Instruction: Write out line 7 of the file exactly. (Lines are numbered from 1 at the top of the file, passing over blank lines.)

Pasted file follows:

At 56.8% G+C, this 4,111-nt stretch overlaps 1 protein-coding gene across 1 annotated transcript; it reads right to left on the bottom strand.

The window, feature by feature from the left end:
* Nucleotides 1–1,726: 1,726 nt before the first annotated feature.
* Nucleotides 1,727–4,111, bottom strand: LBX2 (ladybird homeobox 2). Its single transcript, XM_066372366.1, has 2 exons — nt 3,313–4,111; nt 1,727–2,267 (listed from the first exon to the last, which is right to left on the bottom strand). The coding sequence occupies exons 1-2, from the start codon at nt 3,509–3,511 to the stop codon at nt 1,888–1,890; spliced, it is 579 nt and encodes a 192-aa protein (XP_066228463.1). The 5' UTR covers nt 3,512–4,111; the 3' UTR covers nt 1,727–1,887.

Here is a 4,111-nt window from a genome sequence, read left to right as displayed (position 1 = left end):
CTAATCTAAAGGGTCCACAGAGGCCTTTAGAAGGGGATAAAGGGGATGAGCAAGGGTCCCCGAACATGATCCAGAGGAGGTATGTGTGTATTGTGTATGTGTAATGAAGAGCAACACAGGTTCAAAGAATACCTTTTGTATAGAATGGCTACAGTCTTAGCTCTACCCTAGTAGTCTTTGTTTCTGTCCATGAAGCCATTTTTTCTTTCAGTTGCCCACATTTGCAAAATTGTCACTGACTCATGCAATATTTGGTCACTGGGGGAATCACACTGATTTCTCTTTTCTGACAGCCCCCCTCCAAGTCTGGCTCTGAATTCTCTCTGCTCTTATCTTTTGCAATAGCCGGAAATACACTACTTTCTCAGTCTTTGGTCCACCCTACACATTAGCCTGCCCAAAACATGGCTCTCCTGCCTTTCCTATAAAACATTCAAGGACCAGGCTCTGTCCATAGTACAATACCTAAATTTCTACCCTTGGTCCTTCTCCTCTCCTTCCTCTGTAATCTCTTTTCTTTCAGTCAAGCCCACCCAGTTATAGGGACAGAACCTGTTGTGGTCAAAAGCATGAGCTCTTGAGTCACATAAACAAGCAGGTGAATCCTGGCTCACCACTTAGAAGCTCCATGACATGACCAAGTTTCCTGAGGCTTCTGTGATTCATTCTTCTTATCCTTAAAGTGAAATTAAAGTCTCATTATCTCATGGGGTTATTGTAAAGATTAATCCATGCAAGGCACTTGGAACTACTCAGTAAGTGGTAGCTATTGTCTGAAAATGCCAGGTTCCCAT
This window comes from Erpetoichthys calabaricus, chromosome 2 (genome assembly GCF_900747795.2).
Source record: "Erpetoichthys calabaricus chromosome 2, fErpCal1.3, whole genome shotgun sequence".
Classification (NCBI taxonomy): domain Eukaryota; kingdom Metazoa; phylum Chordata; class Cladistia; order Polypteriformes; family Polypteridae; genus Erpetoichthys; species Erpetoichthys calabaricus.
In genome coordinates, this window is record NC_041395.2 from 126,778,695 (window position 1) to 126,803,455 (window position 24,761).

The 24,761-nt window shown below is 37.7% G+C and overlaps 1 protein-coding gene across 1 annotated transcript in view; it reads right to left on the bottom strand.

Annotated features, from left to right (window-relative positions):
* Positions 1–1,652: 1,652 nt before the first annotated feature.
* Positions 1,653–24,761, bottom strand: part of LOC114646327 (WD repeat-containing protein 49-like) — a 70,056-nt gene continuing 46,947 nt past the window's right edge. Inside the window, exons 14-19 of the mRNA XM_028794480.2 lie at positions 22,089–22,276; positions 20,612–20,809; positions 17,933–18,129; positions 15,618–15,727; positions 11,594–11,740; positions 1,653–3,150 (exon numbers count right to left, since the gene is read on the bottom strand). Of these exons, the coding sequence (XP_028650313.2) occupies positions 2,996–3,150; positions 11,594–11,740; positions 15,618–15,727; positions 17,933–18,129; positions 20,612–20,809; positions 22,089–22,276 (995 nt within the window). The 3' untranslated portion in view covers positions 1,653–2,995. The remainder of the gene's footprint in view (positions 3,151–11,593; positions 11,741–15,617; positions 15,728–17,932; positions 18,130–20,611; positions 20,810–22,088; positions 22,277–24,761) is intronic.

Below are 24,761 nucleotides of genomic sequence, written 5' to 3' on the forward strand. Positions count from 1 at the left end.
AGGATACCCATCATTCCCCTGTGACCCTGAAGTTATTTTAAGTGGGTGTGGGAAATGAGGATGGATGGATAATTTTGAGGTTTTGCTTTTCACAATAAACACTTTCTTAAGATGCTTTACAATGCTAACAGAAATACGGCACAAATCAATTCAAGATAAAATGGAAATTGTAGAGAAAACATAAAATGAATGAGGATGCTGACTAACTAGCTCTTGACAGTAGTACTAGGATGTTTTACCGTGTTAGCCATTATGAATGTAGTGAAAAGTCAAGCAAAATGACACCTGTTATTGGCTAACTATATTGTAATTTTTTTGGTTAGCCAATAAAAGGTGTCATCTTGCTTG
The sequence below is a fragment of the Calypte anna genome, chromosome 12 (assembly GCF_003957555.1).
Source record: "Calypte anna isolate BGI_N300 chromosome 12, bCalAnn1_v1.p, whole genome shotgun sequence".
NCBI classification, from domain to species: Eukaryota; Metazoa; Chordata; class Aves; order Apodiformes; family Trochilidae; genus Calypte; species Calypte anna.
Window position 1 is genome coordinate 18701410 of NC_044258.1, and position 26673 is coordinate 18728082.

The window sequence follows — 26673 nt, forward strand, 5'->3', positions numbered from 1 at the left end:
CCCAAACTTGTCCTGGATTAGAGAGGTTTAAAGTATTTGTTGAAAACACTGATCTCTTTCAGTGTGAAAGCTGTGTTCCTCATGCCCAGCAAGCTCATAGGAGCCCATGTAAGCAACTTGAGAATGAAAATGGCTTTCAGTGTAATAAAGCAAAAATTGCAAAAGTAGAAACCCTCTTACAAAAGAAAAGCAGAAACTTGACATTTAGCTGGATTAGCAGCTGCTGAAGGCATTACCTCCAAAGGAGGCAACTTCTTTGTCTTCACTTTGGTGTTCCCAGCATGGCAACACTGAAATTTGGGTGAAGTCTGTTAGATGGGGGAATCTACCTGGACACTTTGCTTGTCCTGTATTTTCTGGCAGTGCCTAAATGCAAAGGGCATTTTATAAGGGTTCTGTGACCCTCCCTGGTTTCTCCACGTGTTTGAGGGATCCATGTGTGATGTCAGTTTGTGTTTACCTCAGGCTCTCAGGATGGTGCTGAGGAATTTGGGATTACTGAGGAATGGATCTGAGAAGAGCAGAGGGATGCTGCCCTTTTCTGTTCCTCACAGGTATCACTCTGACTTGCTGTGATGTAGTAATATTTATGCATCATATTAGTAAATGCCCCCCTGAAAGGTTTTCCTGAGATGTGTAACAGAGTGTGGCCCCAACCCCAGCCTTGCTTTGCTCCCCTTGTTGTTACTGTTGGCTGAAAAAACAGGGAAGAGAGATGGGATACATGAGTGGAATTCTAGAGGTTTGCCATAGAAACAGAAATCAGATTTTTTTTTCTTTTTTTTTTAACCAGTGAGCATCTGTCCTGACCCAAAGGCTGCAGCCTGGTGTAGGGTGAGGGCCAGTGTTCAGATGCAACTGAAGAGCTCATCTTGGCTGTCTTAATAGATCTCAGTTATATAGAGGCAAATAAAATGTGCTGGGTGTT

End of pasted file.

This window comes from Erpetoichthys calabaricus, chromosome 2 (genome assembly GCF_900747795.2).